Mark Webber's as yet unsigned team-mate at Williams-BMW will need to fulfil strict criteria… Anthony Davidson, Nick Heidfeld and Antonio Pizzonia seem to be the leading candidates for the job.

Mark Webber's as yet unsigned team-mate at Williams-BMW will need to fulfil strict criteria… Anthony Davidson, Nick Heidfeld and Antonio Pizzonia seem to be the leading candidates for the job.


Team boss Frank Williams has decided to give current BAR test driver Anthony Davidson and Jordan Grand Prix's Nick Heidfeld a chance to compete for a place on the F1 grid next year, when the team runs two three-day tests at Jerez in early December.


Davidson and Heidfeld will both undergo three-day evaluations, but regular Williams test driver Antonio Pizzonia, who deputised for the injured Ralf Schumacher in three grands prix this year, is also under consideration.


CARtoday.com reported last month that Williams found itself without a second driver after losing a claim to Jenson Button's services following a decision by the Contracts Recognition Board, which ruled that the British driver must stay at BAR in 2005.


But Sir Frank is clear on what characteristics his second driver should have: "Ideally, we need someone with experience but also someone who is quick. We need someone intelligent, hard working and, above all, skilful".


"As a team, we traditionally prosper with drivers who have a down-to-earth, 'let's get on with it' attitude. Mark (Webber) is certainly in that mould, and I am delighted he has agreed to join the team for 2005," he added.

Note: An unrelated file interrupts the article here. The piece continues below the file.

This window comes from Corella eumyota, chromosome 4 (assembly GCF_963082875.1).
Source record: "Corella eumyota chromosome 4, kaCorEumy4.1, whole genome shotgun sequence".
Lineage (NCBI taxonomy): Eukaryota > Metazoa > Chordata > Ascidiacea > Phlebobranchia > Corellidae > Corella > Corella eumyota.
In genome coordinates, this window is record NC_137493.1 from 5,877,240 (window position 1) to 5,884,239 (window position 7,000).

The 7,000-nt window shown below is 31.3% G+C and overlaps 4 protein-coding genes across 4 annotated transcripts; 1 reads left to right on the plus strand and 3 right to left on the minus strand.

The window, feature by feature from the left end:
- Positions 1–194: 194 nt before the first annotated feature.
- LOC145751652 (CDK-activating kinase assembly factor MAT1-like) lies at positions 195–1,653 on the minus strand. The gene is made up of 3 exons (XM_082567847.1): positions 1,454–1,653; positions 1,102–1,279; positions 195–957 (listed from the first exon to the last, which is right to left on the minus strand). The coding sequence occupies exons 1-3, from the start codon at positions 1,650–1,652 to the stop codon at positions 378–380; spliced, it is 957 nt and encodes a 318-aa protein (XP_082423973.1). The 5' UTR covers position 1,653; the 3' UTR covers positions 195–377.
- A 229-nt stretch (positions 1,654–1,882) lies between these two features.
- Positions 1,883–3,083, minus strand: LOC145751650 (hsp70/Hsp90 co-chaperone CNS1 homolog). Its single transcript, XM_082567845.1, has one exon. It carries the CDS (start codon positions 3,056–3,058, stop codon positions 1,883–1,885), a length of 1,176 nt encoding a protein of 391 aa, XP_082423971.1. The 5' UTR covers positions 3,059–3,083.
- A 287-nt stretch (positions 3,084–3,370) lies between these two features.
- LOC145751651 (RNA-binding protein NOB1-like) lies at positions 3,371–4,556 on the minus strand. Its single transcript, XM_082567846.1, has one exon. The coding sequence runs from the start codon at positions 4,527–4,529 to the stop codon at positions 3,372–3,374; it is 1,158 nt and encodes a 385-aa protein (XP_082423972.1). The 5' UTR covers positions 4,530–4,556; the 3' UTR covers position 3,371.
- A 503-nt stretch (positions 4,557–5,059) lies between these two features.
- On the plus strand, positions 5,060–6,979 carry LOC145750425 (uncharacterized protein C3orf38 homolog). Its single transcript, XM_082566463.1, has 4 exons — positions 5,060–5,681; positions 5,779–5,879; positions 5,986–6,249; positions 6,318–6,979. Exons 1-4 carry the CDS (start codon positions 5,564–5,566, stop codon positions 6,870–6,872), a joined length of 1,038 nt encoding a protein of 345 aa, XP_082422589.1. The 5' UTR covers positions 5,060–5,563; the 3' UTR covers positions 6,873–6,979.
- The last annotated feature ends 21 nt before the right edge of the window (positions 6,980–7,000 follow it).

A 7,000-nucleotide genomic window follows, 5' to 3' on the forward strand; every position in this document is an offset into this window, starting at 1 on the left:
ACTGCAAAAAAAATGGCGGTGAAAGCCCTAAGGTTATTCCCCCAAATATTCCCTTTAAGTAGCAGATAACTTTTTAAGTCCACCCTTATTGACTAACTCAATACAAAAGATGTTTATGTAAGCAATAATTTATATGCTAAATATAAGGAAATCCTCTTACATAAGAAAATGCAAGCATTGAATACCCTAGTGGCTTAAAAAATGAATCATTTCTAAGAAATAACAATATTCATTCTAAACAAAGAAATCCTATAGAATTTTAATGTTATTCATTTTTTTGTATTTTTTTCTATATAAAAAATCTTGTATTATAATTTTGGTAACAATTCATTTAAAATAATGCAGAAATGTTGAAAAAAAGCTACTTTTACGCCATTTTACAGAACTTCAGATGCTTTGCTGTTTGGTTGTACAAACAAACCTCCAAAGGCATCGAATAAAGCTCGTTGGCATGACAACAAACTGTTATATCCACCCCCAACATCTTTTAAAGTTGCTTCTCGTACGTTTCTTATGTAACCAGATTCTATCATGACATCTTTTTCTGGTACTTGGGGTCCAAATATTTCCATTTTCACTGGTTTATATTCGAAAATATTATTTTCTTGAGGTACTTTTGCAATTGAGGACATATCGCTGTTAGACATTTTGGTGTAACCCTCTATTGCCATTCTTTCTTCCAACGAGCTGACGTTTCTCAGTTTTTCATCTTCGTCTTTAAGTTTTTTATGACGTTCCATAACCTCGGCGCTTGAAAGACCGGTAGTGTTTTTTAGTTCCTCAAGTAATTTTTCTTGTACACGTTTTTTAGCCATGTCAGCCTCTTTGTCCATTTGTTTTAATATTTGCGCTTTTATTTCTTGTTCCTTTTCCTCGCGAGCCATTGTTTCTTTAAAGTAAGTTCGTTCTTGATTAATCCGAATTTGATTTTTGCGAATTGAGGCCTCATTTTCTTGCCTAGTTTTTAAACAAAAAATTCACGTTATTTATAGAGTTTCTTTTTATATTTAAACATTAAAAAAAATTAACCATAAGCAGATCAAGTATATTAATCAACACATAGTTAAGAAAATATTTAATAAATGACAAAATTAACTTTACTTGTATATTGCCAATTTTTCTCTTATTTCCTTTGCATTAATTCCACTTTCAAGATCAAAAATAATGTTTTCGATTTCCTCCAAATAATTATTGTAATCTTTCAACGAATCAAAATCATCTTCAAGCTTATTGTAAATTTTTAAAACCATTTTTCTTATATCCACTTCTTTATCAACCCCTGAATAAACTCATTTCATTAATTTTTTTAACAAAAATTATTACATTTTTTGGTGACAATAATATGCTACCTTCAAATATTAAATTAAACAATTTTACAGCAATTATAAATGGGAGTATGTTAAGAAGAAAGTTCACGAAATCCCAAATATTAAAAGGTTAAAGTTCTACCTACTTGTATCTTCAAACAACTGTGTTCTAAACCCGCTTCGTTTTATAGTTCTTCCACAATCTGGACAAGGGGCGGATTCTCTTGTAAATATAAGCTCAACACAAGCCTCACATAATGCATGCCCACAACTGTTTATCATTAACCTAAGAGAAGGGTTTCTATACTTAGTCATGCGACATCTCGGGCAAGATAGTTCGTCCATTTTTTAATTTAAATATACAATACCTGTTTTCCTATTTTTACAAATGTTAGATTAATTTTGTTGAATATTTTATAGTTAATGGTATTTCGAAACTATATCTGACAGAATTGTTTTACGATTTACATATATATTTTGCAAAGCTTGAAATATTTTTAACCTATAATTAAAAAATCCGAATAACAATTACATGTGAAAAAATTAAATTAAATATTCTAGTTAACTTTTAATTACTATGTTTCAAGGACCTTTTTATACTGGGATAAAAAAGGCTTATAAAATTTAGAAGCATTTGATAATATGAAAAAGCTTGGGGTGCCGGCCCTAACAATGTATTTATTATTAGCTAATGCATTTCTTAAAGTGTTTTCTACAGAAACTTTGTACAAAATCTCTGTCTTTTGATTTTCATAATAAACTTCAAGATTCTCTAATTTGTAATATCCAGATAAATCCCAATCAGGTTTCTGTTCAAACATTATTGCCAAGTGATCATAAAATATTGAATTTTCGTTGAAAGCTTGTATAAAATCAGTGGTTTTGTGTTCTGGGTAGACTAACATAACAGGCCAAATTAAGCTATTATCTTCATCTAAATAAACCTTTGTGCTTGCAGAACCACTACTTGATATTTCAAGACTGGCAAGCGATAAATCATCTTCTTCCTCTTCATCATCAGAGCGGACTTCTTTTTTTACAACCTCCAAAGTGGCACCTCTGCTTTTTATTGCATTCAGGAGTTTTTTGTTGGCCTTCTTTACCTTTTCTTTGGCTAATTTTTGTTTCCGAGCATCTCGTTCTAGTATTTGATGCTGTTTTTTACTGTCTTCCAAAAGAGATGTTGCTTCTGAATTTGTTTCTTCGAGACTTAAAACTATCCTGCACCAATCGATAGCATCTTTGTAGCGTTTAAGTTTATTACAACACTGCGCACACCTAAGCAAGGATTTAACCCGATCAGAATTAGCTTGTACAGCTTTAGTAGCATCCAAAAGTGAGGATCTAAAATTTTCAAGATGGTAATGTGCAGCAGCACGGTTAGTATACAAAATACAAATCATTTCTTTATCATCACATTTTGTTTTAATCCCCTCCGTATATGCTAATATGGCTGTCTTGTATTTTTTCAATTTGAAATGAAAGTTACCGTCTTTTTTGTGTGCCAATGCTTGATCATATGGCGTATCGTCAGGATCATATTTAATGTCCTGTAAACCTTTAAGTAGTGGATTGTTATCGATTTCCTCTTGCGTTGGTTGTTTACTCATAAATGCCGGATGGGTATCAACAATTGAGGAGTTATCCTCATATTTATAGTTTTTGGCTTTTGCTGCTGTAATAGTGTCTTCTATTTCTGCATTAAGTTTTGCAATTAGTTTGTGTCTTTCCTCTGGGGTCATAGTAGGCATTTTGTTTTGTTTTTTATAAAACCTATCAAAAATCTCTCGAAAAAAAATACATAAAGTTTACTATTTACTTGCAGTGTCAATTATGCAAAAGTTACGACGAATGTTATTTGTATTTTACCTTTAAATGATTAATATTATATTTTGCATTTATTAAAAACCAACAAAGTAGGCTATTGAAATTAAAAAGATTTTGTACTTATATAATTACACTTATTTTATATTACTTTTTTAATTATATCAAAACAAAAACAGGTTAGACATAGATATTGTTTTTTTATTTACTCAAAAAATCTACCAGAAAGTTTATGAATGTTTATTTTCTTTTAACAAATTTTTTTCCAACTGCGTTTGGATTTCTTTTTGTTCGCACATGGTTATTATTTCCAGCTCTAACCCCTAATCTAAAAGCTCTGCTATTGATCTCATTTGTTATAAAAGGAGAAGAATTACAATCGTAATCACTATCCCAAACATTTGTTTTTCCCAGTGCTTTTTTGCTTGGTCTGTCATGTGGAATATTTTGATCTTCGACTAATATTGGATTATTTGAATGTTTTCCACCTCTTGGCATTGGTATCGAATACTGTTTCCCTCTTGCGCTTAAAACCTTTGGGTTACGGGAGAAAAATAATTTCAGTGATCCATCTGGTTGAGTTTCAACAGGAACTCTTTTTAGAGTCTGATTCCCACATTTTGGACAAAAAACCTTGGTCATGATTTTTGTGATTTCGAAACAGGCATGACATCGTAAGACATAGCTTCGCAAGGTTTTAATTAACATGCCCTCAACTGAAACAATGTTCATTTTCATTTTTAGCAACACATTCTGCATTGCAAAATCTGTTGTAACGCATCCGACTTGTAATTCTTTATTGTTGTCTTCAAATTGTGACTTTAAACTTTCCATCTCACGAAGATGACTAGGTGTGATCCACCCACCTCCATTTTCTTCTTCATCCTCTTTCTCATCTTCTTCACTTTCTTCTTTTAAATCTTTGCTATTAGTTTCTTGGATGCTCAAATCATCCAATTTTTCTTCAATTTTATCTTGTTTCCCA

Meanwhile, former F1 world champion and former Jaguar Racing team boss Niki Lauda said David Coulthard (who offered to drive for Williams-BMW practically “for free”) would be the obvious driver to lead the new Red Bull Racing team in 2005.


Dietrich Mateschitz's energy drinks company bought Jaguar Racing earlier this week, but has yet to announce its drivers for the 2005 season. Jaguar's second driver this year, Christian Klien, is thought to be high on the list, while former team boss Tony Purnell also admitted that outgoing McLaren-Mercedes driver Coulthard would be considered.


Lauda said on Tuesday that the Scot's experience made him the prime candidate. "They must sign up the right people so the car is successful quickly," he said. "Coulthard's free and would be a good solution because of his experience.


"It is not crucial whether a driver like Christian Klien sits in the cockpit. Mateschitz should give tests to youngsters but pick the fastest," he added.